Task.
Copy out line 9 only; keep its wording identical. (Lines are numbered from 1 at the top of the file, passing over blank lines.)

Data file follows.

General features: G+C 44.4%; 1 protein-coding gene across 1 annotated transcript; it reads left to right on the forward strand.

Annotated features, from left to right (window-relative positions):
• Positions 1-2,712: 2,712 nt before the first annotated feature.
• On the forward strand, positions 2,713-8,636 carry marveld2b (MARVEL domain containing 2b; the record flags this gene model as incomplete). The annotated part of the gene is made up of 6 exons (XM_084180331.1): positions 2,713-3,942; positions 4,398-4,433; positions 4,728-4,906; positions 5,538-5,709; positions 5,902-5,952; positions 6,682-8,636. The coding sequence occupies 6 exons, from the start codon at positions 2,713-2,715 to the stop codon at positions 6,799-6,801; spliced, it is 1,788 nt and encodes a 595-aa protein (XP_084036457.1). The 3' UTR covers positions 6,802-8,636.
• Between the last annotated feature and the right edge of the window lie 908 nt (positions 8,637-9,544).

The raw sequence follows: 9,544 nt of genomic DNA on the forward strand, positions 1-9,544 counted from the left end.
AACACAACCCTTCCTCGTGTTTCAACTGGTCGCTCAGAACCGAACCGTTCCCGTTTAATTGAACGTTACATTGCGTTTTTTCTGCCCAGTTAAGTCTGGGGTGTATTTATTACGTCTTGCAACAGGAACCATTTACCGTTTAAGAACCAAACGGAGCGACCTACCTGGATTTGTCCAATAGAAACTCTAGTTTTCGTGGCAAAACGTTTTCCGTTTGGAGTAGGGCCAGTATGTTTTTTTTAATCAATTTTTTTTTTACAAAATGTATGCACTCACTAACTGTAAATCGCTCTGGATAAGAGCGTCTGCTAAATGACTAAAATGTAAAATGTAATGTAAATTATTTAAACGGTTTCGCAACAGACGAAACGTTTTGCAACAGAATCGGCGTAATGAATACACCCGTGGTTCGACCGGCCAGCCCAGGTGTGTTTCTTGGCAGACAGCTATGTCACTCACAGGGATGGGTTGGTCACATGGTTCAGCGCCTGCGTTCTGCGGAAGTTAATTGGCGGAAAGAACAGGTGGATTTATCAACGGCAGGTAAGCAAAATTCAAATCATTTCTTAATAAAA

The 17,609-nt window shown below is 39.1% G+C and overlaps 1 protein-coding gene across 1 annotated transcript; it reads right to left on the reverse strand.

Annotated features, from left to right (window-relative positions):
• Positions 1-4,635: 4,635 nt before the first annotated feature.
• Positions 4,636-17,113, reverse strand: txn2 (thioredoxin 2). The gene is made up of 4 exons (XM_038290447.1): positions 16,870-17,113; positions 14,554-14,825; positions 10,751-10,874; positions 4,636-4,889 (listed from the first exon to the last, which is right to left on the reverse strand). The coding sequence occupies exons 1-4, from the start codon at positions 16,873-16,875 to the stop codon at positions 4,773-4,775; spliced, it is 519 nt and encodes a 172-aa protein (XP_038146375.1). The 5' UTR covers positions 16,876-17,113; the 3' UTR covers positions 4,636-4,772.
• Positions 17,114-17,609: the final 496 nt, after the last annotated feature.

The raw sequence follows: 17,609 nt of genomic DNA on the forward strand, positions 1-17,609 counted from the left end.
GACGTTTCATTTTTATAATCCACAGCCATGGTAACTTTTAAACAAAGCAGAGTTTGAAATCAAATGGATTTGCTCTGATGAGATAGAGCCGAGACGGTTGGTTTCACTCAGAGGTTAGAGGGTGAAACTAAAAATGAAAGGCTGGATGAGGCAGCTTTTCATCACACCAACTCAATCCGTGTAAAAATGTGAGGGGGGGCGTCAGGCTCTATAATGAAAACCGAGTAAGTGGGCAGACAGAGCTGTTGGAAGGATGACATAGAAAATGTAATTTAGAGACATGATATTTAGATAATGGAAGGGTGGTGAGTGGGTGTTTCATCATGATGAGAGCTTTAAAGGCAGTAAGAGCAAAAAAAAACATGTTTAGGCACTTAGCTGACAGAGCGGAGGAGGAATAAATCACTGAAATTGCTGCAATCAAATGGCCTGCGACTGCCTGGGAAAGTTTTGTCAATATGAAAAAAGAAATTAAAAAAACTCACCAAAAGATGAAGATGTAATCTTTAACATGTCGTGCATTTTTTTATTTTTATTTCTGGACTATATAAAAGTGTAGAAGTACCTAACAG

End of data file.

Annotated features, from left to right (window-relative positions):